Scala 3 isn't just a new version of Scala; it's a step toward realizing the language's full potential. With improved features like union types, enhanced pattern matching, and a more straightforward syntax, Scala 3 sets a new foundation for the Scala ecosystem.

About Discovering Scala

As a developer and mentor, I've observed a typical pattern among learners: those who start their programming journey with sophisticated tools like Integrated Development Environments (IDEs) and automated build tools often miss out on understanding the underlying processes. While not immediately evident, this knowledge gap can become a significant hurdle.

While these tools are undoubtedly helpful and have their place in the SDLC, they automate many processes we must understand to have a well-rounded skill set. This lack of awareness can become a liability, especially when things go awry. If you encounter a broken build or a perplexing bug with a grasp of the underlying mechanics, resolving such issues becomes manageable.

To address this, our journey with Scala 3 will be different. We'll start with the basics, using a simple text editor and the command line. This approach will allow us to peel back the layers of abstraction and truly understand what's happening under the hood.

Step 1: Setting Up with Coursier and Scala-cli

We'll begin by installing Coursier, followed by Scala 3 and Scala-CLI. This setup will provide us with the necessary tools to compile and run Scala code without the complexity of an IDE or extensive build systems.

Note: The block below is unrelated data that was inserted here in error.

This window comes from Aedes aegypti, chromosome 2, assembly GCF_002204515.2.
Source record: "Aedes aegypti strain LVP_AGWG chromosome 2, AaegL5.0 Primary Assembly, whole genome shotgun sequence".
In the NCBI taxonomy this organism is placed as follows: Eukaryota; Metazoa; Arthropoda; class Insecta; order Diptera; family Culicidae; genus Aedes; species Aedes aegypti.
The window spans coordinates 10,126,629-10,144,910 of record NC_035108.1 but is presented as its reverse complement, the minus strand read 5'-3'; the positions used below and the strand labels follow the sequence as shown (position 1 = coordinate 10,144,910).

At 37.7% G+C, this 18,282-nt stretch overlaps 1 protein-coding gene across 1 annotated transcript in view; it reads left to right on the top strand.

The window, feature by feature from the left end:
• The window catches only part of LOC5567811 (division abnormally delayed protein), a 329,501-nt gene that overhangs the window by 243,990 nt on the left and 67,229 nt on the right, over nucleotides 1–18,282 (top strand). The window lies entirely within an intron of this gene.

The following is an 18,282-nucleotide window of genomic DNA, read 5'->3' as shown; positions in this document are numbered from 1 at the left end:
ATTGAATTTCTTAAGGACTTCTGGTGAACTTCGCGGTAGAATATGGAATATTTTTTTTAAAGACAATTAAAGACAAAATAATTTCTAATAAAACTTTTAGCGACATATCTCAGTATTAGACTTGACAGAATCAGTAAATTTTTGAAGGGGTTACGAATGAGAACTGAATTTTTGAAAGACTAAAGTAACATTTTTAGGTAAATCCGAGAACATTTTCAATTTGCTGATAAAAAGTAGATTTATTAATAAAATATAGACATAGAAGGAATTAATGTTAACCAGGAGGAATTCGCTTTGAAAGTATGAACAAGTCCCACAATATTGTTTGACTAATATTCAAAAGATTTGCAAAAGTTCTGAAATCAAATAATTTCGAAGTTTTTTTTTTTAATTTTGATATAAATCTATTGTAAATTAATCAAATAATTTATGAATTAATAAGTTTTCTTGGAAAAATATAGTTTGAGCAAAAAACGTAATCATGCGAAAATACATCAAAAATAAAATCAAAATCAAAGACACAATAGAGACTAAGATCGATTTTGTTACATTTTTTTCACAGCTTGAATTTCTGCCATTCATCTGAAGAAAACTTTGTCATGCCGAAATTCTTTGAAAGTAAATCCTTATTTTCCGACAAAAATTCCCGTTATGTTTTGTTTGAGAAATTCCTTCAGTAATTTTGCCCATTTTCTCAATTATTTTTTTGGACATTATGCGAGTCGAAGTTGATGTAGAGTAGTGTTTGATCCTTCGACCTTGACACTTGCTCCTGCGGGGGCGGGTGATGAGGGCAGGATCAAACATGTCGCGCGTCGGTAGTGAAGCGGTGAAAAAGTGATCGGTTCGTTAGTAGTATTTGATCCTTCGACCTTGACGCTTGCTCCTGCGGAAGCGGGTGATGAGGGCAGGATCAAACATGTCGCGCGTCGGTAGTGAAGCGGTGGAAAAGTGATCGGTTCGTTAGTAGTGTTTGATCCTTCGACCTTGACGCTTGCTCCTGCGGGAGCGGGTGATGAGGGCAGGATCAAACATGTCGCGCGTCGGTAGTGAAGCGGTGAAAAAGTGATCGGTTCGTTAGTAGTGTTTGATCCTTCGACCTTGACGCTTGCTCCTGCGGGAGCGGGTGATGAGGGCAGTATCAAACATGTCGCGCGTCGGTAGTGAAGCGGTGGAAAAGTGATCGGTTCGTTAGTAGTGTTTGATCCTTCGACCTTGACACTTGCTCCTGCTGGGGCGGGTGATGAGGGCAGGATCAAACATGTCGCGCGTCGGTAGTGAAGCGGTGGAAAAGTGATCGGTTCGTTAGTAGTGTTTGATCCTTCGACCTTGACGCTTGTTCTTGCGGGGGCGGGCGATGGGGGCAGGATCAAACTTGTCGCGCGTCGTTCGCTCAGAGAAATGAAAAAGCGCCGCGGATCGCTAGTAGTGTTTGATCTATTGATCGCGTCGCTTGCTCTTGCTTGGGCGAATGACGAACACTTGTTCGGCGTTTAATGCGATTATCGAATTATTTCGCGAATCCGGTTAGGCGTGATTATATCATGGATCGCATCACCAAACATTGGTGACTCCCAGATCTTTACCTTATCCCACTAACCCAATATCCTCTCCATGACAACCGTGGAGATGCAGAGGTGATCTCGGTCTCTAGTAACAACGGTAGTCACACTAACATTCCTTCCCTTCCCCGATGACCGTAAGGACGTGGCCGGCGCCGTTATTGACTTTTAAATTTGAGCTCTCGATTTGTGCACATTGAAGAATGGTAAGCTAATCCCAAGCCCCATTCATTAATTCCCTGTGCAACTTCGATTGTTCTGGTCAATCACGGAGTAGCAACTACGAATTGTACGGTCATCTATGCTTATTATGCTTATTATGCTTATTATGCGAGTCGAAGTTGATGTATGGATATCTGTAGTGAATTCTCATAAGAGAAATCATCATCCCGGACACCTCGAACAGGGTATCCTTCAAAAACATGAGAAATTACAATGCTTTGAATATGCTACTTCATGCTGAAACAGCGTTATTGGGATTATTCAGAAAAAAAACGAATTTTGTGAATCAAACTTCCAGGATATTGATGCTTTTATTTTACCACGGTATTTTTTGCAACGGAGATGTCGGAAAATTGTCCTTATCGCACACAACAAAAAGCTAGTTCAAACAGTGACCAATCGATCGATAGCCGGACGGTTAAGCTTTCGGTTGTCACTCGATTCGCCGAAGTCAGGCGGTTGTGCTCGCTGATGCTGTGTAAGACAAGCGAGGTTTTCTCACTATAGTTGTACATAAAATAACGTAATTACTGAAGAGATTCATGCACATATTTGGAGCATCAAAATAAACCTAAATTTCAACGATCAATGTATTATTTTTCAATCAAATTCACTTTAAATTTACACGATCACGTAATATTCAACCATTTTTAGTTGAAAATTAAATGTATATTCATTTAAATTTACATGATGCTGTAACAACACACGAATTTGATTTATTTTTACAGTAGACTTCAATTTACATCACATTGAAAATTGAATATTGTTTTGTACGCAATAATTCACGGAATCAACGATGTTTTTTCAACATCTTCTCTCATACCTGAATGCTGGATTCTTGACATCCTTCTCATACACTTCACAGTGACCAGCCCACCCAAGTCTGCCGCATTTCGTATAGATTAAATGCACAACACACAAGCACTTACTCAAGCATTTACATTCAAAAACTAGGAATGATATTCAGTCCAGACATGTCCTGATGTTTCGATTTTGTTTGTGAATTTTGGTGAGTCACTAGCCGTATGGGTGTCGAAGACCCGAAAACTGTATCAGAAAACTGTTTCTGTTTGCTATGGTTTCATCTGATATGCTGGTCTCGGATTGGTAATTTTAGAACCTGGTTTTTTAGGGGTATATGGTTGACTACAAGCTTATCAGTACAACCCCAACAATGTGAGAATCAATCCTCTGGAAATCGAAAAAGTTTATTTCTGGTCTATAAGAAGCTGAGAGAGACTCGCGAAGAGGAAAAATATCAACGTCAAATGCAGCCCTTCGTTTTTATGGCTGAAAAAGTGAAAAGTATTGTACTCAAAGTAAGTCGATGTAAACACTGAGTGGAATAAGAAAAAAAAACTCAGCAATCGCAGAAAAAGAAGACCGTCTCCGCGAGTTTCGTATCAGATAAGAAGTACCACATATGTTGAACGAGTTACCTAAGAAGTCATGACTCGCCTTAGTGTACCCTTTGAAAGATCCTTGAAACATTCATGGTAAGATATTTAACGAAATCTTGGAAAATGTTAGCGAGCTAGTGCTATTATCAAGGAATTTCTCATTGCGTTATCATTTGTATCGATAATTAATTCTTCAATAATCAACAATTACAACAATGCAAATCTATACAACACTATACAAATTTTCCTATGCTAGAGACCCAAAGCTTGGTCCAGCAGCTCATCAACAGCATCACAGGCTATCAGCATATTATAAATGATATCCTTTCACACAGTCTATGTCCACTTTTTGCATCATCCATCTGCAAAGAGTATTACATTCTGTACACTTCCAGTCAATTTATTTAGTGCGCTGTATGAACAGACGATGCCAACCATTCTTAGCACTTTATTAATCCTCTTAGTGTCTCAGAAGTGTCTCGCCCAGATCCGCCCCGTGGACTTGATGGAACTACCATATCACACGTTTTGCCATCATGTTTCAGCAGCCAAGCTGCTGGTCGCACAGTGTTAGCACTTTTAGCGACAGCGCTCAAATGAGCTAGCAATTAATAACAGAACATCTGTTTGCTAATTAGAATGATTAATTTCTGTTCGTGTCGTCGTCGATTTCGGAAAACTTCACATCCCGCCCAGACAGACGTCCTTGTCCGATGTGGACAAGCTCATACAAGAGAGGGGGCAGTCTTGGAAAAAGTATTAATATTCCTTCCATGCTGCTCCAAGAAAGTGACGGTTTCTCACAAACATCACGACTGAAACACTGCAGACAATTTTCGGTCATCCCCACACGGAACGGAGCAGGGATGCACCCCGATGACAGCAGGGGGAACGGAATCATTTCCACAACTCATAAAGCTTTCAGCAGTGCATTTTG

Coursier simplifies the process of downloading and installing several Scala Tools and versions. It is process automation, but we consider the automated tasks to be preconditions, and explaining how to download tools and packages individually would distract us from learning the language.

This is a justified concession to move faster into learning exciting language features without dangerous compromises on understanding the fundamental mechanics of compiling and running our code.

Step 2: Hands-On Exploration

We will explore Scala 3's syntax and features through hands-on exercises using Scala and Scala-CLI. This phase is about getting comfortable with the language's raw form and understanding each step of the compilation and execution process.

Step 3: Gradual Advancement

As we progress and delve into more complex projects, we will discuss and introduce build tools like SBT, Maven, or Mill. This progression ensures that by the time we start using these tools, we have a solid grasp of the processes they automate, making us more capable and versatile developers.

A funny representation of progressively acquiring Scala Knowledge

The End Goal

This series is designed to build a strong foundation in Scala 3. By understanding the core processes and gradually introducing more complex tools, we equip ourselves with 'how' and 'why' knowledge.

Whether you're just starting or looking to deepen your understanding of Scala, this journey will empower you with the skills and knowledge to tackle any challenge that comes your way.

Installation and Our First Program in Scala

Installing the Tools We Need

We'll start installing Coursier, a tool that simplifies managing Scala's environment and tools.

  1. Download and Install: Visit the Coursier installation page and follow the instructions for your operating system.
  2. Verify Installation: Open your command line and type cs --help after installation. If Coursier is correctly installed, we will see the help for the command.
The help output from the cs command.